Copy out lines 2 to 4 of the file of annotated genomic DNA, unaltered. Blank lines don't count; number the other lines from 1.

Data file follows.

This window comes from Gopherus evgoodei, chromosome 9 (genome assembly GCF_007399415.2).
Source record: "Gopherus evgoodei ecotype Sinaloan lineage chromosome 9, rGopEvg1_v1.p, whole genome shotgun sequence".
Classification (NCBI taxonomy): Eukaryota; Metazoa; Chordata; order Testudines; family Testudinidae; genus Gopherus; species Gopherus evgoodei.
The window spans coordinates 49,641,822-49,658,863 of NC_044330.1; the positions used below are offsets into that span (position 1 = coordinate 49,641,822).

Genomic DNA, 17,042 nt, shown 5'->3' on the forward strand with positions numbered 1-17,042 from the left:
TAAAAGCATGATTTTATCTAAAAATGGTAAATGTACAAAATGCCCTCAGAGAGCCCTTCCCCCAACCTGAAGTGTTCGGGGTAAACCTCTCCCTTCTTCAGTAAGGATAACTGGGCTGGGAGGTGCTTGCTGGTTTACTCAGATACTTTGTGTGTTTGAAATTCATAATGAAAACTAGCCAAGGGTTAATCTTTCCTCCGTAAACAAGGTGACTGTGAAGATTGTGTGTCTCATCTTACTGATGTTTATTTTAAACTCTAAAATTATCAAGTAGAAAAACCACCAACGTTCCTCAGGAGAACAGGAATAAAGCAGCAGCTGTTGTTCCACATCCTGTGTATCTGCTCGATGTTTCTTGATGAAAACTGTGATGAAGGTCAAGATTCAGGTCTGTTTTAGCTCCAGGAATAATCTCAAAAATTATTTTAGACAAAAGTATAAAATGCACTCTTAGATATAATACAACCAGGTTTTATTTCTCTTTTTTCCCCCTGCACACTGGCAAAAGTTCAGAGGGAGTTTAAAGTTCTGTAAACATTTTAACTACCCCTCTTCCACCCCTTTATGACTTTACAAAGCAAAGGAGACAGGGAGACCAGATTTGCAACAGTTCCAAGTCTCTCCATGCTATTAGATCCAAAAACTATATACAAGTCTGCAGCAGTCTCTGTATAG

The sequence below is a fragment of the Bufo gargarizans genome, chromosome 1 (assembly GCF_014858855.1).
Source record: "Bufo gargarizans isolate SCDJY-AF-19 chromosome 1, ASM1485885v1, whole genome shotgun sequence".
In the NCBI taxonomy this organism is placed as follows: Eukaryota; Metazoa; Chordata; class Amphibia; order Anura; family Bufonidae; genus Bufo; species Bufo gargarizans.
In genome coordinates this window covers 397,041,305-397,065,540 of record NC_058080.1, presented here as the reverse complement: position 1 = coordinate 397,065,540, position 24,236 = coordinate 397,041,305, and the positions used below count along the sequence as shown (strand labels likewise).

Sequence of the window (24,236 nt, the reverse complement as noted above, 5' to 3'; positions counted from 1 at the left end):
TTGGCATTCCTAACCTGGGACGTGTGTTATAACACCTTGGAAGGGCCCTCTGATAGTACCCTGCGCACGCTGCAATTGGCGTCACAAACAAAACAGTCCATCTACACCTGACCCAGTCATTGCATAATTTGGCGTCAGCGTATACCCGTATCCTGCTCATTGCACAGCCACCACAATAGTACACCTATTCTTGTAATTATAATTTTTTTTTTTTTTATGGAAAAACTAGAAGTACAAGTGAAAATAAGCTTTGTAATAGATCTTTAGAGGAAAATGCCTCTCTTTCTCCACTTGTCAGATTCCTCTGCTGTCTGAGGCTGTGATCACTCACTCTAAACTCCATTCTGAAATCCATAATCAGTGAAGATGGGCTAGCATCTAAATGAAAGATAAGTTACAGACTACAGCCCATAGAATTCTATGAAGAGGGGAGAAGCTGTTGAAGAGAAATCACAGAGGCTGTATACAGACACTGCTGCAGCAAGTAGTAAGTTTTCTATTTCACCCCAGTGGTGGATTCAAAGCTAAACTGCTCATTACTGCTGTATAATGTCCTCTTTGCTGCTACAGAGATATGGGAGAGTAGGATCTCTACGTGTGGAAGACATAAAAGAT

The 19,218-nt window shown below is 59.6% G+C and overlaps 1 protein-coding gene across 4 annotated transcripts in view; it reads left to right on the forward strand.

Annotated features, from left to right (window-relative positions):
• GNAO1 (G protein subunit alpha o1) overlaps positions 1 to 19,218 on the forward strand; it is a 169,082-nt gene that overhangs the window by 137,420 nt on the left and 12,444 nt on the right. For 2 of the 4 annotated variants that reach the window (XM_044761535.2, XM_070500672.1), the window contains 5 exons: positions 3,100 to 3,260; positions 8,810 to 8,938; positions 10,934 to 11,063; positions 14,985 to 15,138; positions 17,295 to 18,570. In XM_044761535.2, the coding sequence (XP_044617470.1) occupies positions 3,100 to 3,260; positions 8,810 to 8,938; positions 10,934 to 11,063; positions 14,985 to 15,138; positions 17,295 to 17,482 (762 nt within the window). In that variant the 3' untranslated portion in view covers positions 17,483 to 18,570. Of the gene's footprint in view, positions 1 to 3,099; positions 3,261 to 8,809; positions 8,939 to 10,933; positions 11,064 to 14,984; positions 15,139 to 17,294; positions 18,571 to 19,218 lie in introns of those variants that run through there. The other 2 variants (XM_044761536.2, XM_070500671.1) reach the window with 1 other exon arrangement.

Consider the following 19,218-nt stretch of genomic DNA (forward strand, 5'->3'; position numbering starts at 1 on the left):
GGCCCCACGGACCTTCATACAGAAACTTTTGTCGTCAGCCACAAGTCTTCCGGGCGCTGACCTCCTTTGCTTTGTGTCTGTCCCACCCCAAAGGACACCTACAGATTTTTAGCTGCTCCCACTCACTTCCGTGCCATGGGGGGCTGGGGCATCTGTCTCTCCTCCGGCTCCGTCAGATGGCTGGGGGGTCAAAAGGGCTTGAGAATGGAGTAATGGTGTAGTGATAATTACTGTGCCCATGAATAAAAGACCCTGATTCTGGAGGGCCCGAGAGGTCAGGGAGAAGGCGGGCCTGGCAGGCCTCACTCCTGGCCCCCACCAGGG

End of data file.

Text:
Source record: "Gopherus evgoodei ecotype Sinaloan lineage chromosome 9, rGopEvg1_v1.p, whole genome shotgun sequence".
Classification (NCBI taxonomy): Eukaryota; Metazoa; Chordata; order Testudines; family Testudinidae; genus Gopherus; species Gopherus evgoodei.
The window spans coordinates 49,641,822-49,658,863 of NC_044330.1; the positions used below are offsets into that span (position 1 = coordinate 49,641,822).